A bug that Oracle recently patched broke the main functionality of Oracle Access Manager (OAM), which should only give authorized users access to protected enterprise data.
OAM provides an authentication function for web applications based on Oracle Fusion Middleware. It can be used to provide and block access to external mobile and cloud applications.
However, researchers at Austrian security firm SEC-Consult found a flaw in OAM's cryptographic format that allowed them to create session tokens for any user, which the attacker could use to impersonate any legitimate user and access web apps that OAM should be protecting. As SEC-Consult explains, OAM-protected web servers feature an authentication component called an Oracle WebGate. When users attempt to access a protected resource from the web server, they're bumped across to an OAM page to enter a username and password. If successful, they're redirected back to the web application and can log in using an encrypted authentication token that's stored in a browser cookie.
However, a flaw in OAM's custom cryptographic format allowed SEC-Consult researcher Wolfgang Ettlinger to use a padding oracle attack to decrypt the authentication token. "We found that a cryptographic format used by the OAM exhibits a serious flaw," explained Ettlinger. "By exploiting this vulnerability, we were able to craft a session token. When a WebGate is presented with this token, it would accept it as a legitimate form of authentication and allow us to access protected resources.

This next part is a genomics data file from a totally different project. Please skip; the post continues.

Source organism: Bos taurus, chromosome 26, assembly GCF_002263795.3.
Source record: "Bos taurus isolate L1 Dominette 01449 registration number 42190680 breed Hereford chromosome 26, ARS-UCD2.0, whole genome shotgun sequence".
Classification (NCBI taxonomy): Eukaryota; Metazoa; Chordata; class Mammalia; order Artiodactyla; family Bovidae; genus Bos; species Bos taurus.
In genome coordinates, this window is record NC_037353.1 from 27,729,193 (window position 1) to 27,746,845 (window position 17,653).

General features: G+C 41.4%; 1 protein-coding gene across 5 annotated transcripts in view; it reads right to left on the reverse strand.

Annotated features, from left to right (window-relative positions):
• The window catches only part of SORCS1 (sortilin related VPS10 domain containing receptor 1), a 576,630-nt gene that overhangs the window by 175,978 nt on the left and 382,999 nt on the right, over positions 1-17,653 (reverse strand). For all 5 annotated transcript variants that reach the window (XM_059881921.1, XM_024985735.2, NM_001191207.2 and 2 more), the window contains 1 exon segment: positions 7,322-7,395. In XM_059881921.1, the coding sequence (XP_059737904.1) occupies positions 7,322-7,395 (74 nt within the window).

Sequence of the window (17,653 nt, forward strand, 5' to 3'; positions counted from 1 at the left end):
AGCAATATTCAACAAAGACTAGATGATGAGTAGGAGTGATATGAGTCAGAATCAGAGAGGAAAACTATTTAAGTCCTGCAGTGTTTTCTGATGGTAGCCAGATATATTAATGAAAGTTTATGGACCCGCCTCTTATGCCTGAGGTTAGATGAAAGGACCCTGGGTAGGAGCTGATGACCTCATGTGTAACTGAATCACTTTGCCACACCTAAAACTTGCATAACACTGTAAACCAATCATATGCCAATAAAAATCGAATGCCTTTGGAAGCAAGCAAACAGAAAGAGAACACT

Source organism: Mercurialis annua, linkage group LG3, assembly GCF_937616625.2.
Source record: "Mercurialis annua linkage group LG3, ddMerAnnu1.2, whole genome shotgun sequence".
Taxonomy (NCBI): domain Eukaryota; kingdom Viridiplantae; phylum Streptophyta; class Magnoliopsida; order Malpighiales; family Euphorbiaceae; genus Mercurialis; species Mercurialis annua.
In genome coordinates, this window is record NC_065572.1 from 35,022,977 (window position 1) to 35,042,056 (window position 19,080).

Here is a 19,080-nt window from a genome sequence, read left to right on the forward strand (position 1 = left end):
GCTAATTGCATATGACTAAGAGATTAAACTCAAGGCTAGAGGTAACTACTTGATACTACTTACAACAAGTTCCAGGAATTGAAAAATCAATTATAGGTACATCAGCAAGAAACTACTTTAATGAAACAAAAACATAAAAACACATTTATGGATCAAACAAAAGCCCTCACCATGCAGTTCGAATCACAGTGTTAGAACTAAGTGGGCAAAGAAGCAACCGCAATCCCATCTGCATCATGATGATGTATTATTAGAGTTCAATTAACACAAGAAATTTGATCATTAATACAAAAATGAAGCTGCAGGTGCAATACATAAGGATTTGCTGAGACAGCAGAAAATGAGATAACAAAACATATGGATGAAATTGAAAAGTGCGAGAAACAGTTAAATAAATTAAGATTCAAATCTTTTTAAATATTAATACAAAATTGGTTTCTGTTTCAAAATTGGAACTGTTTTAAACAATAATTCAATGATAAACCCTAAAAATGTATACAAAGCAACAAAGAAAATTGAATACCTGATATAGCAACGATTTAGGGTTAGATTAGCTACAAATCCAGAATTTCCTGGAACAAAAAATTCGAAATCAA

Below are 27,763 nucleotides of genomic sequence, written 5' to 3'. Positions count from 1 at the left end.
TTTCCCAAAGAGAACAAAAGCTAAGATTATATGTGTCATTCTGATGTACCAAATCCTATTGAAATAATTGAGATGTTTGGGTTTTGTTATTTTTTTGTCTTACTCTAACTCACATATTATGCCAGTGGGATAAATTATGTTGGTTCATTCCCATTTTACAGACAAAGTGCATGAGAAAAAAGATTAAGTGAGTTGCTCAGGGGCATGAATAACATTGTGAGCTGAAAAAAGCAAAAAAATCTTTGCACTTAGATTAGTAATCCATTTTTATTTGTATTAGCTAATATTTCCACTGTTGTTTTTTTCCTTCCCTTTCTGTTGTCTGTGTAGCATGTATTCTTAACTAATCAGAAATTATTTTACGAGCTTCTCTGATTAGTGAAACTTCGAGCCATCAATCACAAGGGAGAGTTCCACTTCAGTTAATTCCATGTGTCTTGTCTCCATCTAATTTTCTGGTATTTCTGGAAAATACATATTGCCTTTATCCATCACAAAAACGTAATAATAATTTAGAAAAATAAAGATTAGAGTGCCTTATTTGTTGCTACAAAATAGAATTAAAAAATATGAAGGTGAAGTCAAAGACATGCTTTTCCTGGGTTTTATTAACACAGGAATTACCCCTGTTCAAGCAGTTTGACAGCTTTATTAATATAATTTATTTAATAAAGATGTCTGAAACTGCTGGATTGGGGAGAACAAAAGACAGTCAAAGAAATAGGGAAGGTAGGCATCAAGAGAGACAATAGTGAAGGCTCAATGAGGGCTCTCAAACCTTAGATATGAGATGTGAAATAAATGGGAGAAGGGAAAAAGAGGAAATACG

"What's more, the session cookie crafting process lets us create a session cookie for an arbitrary username, thus allowing us to impersonate any user known to the OAM." Oracle Fusion Middleware 11g and 12c were affected by the vulnerability in the OAM authentication engine, which is tracked as CVE-2018-2879 and got a CVSS v3 score of 9.0 out of a possible 10 in Oracle's April critical patch update.
Ettlinger said there are two lessons to be drawn from the bug: "You do not roll your own crypto" and "You DO NOT roll your own crypto". "Cryptography is very hard to get exactly right. Even when using standard implementations of algorithms, it is challenging to design a proper cryptographic format or protocol," he wrote.
"Quite often, seemingly secure implementations can exhibit serious vulnerabilities -- and that goes way beyond the rather well-known padding oracle attack that was demonstrated here," he wrote."